Day 35 – Atlantic Ocean

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Yes, the adventure is over, about 2800 miles. Thanks for all your prayers and supportive texts and phone calls. Thanks be to God for allowing my body to heal and granting me strength to ride.

Thanks to my hosts Mike and Peggy for putting me up at the ‘Quest hostel’ – Luc knows what I’m talking about – and for a wonderful meal.

Today’s ride was overcast and barely got into the low 70s. Winds ( headwinds of course ) picked up in the afternoon but didn’t seem too bad. The winds at the beach were the strongest I felt since Texas.

This was a tough ride from a mental aspect, the miles seemed to add up ever so slowly. Maybe it was the conflict between wanting to finish and get back home and recalling all the ride segments leading up to this which would be the last segment.

US 90 showed its gentler side and provided no challenge other than trying to figure out what town I was currently in ( no map today ). I did see 3 correctional institutions along the road today – perhaps 1 in each county. City traffic was challenging as it is in any big city during high traffic periods.

Navigating through the city was aided by a phone call to Mike last night, the map app on my phone,  and Mike’s phone call near the end of the ride and personally leading me to the beach in his velomobile.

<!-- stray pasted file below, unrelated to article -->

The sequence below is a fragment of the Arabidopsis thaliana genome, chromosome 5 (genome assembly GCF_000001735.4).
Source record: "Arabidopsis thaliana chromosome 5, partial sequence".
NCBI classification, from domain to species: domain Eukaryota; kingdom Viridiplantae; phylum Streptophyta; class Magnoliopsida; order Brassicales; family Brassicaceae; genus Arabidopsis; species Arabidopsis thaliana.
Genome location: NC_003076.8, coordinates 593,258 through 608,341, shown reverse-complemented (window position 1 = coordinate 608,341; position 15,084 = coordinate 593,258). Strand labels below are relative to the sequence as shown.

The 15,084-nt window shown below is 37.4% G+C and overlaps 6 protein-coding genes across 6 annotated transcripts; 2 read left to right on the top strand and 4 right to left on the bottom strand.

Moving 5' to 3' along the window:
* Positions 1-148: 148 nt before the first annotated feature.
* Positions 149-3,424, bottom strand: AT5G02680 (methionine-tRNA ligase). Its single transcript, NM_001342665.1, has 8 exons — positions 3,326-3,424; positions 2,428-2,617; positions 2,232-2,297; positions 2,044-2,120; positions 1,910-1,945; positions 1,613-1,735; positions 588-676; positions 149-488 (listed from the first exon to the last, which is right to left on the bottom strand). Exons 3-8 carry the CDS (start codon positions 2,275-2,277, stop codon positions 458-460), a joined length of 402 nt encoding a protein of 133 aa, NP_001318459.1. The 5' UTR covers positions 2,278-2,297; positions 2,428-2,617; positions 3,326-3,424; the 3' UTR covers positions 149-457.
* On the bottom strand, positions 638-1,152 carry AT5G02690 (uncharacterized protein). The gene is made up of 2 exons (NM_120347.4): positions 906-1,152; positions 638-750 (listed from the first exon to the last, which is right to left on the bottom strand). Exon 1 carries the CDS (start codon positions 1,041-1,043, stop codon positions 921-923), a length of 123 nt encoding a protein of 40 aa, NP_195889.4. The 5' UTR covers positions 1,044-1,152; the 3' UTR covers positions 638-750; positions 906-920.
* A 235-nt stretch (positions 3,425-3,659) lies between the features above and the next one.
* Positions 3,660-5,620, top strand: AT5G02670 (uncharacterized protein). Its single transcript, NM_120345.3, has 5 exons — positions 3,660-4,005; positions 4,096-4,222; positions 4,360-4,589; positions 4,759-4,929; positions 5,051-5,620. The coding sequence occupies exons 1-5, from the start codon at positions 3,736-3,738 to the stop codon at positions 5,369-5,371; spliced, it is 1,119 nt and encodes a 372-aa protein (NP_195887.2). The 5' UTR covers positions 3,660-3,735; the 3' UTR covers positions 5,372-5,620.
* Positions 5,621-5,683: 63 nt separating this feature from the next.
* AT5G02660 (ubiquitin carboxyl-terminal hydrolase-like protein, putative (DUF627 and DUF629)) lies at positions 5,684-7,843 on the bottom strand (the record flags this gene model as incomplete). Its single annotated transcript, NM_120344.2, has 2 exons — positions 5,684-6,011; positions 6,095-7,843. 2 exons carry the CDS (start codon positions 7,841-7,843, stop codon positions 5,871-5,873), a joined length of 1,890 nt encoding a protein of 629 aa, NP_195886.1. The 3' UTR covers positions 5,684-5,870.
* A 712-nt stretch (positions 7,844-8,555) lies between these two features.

I’m not one who is superstitious, but I intentionally have not talked about flat tires in my posts. I think the more you talk about them, the more they occur. The final tally of flat tires on this trip was: 0.  The Schwalbe marathon plus may be a heavy tire, but it performed well in conjunction with doing my best to avoid debris.

Day 34 – Fog and the big City

This could be the title for a children’s book. These were my challenges for the day. The first 2 hours visibility ranged from a quarter to a tenth of a mile. US 90 had a decent shoulder so the challenge was to see the road signs as I was no longer following the map and the garmin 800 had no course programmed. The big city was Tallahassee, the road signs were few and far between, but I just stayed on the widest road. After passing Florida State University, I checked the smartphone and it indicated I was on the right road.

Speaking of US 90, it has a split personality, most of the day it was actually hilly. Long 5% grades, some 8% right by Chattahoochee! 3000 ft of climbing over 130 miles. The nicer side of 90 was the last 20 miles – fairly level so I could maintain a good steady pace.

At Chattahoochee, I stopped for some juice and was interviewed by a local newspaper reporter (retired reporter?) For longer than I wanted. I think it was for Jackson county.

I also stopped and talked to 3 college age men who started in Austin in April. They were fixing a flat but did not need help.